Spasmodic dysphonia is a speech disorder where the voice cuts out. What happens from a medical perspective is that the voice box and/or glottis spasms while the person is speaking. A example of a person speaking with a mild case of spasmodic dysphonia can be heard in the video below:

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What I picked up from Sara’s voice is that there is a lot of forcing in it in the sense that she is watching and scrutinising every sound that escapes her mouth. The tones of her voice are warm and resonant but there is also something forced about these tones for the situation she is in. The tones in her voice would better fit the situation of reassuring a loved one who was sick in hospital. She says in the video that speech therapists gave her the advice to speak from her head and to raise her tone so that she can avoid the voice breaking. This may be the standard advice for treating spasmodic dysphonia for all I know, but from my perspective this advice would more likely lead to escalation of the problem.

The problem of Sara being in her head is in my opinion the leading cause of the spasmodic dysphonia. Sara is so much her head that she watches and interrupts every sound that flows from her mouth. By watching herself in this way Sara tries to force her voice to sound a certain way. However, I can speak from experience here by saying that whenever you watch any body process intently for a period of time it leads to obsessive anxiety and the problem gets worse and worse. The more you watch; the worse the problem gets. So I would say that healing lies not only in coming down out of her head to the extent that she can stop watching every sound, but it also lies in accepting her voice as it is, including the fact that it sometimes cuts out. Sara needs to learn to allow her voice to be how it is, without forcing it to be something it is not.

Our voices when in harmony with ourselves are joyful instruments of self-expression. A free voice is not one that is watched, judged and corrected all the time. It’s one that sounds how it sounds, depending on the situation. It’s not a constant ‘friendly’ or polite tone of voice. Sometimes it may be flat; sometimes it may be soft and whispery. The free voice is always changing and is allowed to change without a guard starting over and judging it’s every move. The voice is free to express itself in different ways as befits the moment. If the voice doesn’t know how to be free in the moment, then neither can the person be free in the moment, I would say.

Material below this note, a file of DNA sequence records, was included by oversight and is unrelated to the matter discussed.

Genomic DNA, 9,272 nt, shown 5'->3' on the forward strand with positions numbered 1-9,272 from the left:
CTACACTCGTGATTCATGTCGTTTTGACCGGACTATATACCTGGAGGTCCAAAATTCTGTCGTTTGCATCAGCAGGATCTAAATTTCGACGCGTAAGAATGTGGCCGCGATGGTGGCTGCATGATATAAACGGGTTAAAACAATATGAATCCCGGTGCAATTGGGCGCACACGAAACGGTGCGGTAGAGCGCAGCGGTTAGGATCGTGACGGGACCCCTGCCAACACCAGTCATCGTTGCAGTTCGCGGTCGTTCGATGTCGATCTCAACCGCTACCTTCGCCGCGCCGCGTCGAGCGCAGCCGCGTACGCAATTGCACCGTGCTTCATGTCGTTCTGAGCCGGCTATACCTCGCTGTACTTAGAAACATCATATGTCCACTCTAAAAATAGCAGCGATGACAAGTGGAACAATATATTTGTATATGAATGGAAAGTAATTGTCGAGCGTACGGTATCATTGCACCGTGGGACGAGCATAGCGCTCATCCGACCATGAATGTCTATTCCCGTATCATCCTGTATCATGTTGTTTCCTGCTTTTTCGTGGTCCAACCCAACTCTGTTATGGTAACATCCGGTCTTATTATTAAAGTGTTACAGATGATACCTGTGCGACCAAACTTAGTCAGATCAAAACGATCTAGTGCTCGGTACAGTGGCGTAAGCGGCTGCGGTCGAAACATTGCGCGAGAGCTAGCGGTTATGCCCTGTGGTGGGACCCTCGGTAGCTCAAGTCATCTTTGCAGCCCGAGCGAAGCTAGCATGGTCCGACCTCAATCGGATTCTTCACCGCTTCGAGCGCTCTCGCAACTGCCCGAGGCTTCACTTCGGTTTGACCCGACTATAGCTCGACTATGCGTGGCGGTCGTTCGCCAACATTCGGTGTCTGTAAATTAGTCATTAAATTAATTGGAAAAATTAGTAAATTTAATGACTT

MY ADVICE FOR SPASMODIC DYSPHONIA: Since there appears to be an uneasy relationship to the voice and the seat of self-expression in a person with spasmodic dysphonia, healing lies in learning how to enjoy the voice and to lose the fear of it again. Ways of doing this are numerous; for example by singing, talking aloud to yourself, recording yourself making videos; reading poetry; or even going out into nature and shouting out random mad things into the air. Choose any activity or a combination of them that you are most attracted to and practice every day or as often as you can. I would also suggest testing the idea that one’s voice cutting out is wrong or bad – for example by exaggerating the voice cutting out when doing your chosen speech practice.

Finally, I would say to have hope. These strange anxiety disorders may pop up out of nowhere and drive us to distraction for longer than we would like. However, same as they pop up they can disappear again. For them to disappear we need to be flexible and open to making shifts in how we live our lives.

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Jade Joddle is an accent trainer and English teacher. She teaches her non-native speaker clients to Speak Well in English so that they thrive and succeed.

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